With multifamily housing, however, tenants have become accustomed to less than uniform quality and experience as the outcomes often vary from project to project. Even within the same developer’s portfolio, different projects have different architects, general contractors, and operators with various incentive structures and a range of quality standards. Thus, there is a lack of standardization and reliability from one project to the next. 

Why does this happen? Well, like most problems, it stems from the start. Housing developers get a plot of land under contract because “it’s a good deal” and then do a highest and best use study to determine what to actually build there, how much to charge, and the appropriate quality of the finishes and final product. Essentially, they lock up the land, then determine the product. 

The opposite is true in hospitality, where the land is sourced with the final product, a hotel, already in mind. At this point, the multifamily housing developer might bring in the modular factory once the plans and concepts are almost complete. And ultimately, the prefab factories say “sure we can build your one-of-a-kind housing project, but we will have to essentially start over, from scratch, so the plans for this project can actually work for our factory to build.” 

One of the leading modular design experts Jeremy Linzee perfectly summarized this by saying, “the problem is housing developers are used to building projects, but factories want to build products.” Therefore, even when housing developers proceed with prefab modular for one project, they lack the ability to simply and easily scale this product across multiple sites.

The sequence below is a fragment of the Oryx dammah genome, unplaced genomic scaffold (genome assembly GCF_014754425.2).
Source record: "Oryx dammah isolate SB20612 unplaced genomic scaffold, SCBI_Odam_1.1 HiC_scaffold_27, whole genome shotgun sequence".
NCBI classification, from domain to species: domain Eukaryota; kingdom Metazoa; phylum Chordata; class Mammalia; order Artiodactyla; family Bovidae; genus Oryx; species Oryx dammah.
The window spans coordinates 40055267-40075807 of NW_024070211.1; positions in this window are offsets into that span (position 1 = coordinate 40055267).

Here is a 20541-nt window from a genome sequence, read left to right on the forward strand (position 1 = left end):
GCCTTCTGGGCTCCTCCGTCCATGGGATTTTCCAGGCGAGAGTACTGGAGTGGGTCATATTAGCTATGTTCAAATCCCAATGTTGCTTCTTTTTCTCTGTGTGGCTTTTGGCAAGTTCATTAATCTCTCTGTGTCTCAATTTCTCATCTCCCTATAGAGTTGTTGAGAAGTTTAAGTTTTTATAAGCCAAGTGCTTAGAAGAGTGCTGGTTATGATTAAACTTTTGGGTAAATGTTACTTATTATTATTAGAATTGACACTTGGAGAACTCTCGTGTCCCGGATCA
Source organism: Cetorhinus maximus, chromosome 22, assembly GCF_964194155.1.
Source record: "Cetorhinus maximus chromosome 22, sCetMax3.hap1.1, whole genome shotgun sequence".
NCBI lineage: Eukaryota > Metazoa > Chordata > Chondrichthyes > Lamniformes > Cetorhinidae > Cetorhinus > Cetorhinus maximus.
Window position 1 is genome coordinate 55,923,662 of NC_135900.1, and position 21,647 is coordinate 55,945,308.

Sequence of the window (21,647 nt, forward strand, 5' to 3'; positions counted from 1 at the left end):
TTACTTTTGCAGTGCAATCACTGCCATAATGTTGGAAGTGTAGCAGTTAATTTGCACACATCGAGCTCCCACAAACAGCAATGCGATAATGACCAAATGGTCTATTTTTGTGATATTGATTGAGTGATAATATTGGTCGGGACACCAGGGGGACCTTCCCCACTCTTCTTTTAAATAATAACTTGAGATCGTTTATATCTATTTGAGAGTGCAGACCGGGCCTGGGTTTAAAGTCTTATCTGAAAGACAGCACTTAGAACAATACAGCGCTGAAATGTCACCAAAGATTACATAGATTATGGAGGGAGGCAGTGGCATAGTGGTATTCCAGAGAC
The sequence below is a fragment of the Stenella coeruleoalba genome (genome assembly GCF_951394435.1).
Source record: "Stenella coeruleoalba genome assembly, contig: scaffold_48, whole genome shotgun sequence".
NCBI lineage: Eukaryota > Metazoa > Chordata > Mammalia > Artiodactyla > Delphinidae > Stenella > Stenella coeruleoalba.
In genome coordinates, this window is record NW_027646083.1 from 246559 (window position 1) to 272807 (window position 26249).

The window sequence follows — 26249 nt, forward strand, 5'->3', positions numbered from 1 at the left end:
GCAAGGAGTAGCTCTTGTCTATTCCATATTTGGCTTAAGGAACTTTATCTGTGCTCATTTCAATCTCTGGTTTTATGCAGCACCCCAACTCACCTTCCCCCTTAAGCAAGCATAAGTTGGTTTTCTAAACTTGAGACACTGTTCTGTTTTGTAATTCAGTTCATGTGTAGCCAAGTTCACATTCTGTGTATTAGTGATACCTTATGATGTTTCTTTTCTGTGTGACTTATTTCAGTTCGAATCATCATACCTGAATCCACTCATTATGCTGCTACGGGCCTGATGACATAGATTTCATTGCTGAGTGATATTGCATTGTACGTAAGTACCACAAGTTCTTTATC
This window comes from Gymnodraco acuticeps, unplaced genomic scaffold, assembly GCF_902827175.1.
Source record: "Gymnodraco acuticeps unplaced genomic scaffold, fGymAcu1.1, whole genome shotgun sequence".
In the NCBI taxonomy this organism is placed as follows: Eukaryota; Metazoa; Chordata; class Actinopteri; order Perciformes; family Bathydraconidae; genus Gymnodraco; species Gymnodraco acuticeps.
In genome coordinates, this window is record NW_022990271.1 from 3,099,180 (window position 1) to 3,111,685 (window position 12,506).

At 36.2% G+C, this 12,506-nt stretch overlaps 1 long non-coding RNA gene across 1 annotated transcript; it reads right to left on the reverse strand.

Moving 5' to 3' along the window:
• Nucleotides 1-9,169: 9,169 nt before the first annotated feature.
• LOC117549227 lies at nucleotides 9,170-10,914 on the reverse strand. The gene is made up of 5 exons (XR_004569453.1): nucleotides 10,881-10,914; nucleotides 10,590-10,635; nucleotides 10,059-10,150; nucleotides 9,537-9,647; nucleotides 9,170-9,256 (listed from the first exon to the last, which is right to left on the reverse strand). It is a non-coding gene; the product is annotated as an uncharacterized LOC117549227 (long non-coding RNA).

Measure once, build twice

Imagine however, if multifamily developments were built through a new, more productized business model. This would mean that for the first time in history, modular prefab housing could finally meet its better half. 

We designed my company Madelon so that developers can send their specs to factories like IndieDwell or Rise that can re-build the same module over and over again, instead of starting over with each developer. With a new productized process, we can finally achieve a state that connects the hardware and the software. 

For example, does your city (LA, I’m looking at you) need more low-rise products in its small, underutilized infill lots? Great, there is already a product for that. Or does your city (Denver, I’m looking at you) need to quickly ramp up mid-rise housing development to account for the massive population growth over the past decade? Great, there’s already a product for that too. 

And best of all, tenants would know what to expect. Ultimately, quality and overall experience would become core elements of the final product, held in place by a brand name. Developers would also benefit from knowing the entire process, from land to cash flow and everything in between, has been standardized thereby reducing many of the variables associated with ground-up development risk. This risk reduction will even incentivize the building of new housing, something most cities desperately need. 

If we want to truly increase the housing supply in our cities, we need to think exponentially across sites, neighborhoods, and cities. We can’t think on a project-by-project basis any longer, the dire need for more housing requires us to build more efficiently. And most of all, we can’t let modular prefab technology (which will finally allow us to scale) to become stagnant, solely because it’s missing out on its soulmate: a new, more productized business model.